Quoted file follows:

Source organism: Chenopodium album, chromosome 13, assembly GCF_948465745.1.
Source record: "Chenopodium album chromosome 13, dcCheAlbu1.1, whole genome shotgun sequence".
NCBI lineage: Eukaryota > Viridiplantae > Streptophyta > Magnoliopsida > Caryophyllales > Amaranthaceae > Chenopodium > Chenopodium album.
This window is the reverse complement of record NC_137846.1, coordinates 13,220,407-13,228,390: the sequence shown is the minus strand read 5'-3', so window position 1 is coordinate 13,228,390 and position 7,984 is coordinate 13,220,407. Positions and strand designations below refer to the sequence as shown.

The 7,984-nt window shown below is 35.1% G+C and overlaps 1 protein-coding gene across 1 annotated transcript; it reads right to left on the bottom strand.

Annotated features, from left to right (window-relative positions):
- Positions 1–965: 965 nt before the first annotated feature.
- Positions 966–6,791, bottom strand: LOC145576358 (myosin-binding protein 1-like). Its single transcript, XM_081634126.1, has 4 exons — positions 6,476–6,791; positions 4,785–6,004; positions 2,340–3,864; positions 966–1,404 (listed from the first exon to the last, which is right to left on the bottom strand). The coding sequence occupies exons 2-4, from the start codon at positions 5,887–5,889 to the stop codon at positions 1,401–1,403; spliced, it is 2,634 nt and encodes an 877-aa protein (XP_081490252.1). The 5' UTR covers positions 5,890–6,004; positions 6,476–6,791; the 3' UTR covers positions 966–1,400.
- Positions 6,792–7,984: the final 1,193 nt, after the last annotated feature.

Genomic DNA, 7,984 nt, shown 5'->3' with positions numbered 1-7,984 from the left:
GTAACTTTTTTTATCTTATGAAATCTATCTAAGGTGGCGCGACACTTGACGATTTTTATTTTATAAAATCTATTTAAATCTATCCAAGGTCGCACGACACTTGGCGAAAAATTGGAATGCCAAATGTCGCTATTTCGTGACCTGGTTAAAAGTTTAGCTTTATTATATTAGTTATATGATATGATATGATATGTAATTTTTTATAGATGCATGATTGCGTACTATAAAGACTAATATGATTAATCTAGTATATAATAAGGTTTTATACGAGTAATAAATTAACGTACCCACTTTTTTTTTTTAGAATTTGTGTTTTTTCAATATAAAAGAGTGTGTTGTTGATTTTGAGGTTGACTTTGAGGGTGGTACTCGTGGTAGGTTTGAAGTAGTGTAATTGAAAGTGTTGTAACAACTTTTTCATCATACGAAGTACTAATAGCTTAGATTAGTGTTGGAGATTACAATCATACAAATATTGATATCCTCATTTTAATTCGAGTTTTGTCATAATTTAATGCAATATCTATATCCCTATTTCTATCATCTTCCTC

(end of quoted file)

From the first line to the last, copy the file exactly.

Source organism: Chenopodium album, chromosome 13, assembly GCF_948465745.1.
Source record: "Chenopodium album chromosome 13, dcCheAlbu1.1, whole genome shotgun sequence".
NCBI lineage: Eukaryota > Viridiplantae > Streptophyta > Magnoliopsida > Caryophyllales > Amaranthaceae > Chenopodium > Chenopodium album.
This window is the reverse complement of record NC_137846.1, coordinates 13,220,407-13,228,390: the sequence shown is the minus strand read 5'-3', so window position 1 is coordinate 13,228,390 and position 7,984 is coordinate 13,220,407. Positions and strand designations below refer to the sequence as shown.

The 7,984-nt window shown below is 35.1% G+C and overlaps 1 protein-coding gene across 1 annotated transcript; it reads right to left on the bottom strand.

Annotated features, from left to right (window-relative positions):
- Positions 1–965: 965 nt before the first annotated feature.
- Positions 966–6,791, bottom strand: LOC145576358 (myosin-binding protein 1-like). Its single transcript, XM_081634126.1, has 4 exons — positions 6,476–6,791; positions 4,785–6,004; positions 2,340–3,864; positions 966–1,404 (listed from the first exon to the last, which is right to left on the bottom strand). The coding sequence occupies exons 2-4, from the start codon at positions 5,887–5,889 to the stop codon at positions 1,401–1,403; spliced, it is 2,634 nt and encodes an 877-aa protein (XP_081490252.1). The 5' UTR covers positions 5,890–6,004; positions 6,476–6,791; the 3' UTR covers positions 966–1,400.
- Positions 6,792–7,984: the final 1,193 nt, after the last annotated feature.

Genomic DNA, 7,984 nt, shown 5'->3' with positions numbered 1-7,984 from the left:
GTAACTTTTTTTATCTTATGAAATCTATCTAAGGTGGCGCGACACTTGACGATTTTTATTTTATAAAATCTATTTAAATCTATCCAAGGTCGCACGACACTTGGCGAAAAATTGGAATGCCAAATGTCGCTATTTCGTGACCTGGTTAAAAGTTTAGCTTTATTATATTAGTTATATGATATGATATGATATGTAATTTTTTATAGATGCATGATTGCGTACTATAAAGACTAATATGATTAATCTAGTATATAATAAGGTTTTATACGAGTAATAAATTAACGTACCCACTTTTTTTTTTTAGAATTTGTGTTTTTTCAATATAAAAGAGTGTGTTGTTGATTTTGAGGTTGACTTTGAGGGTGGTACTCGTGGTAGGTTTGAAGTAGTGTAATTGAAAGTGTTGTAACAACTTTTTCATCATACGAAGTACTAATAGCTTAGATTAGTGTTGGAGATTACAATCATACAAATATTGATATCCTCATTTTAATTCGAGTTTTGTCATAATTTAATGCAATATCTATATCCCTATTTCTATCATCTTCCTC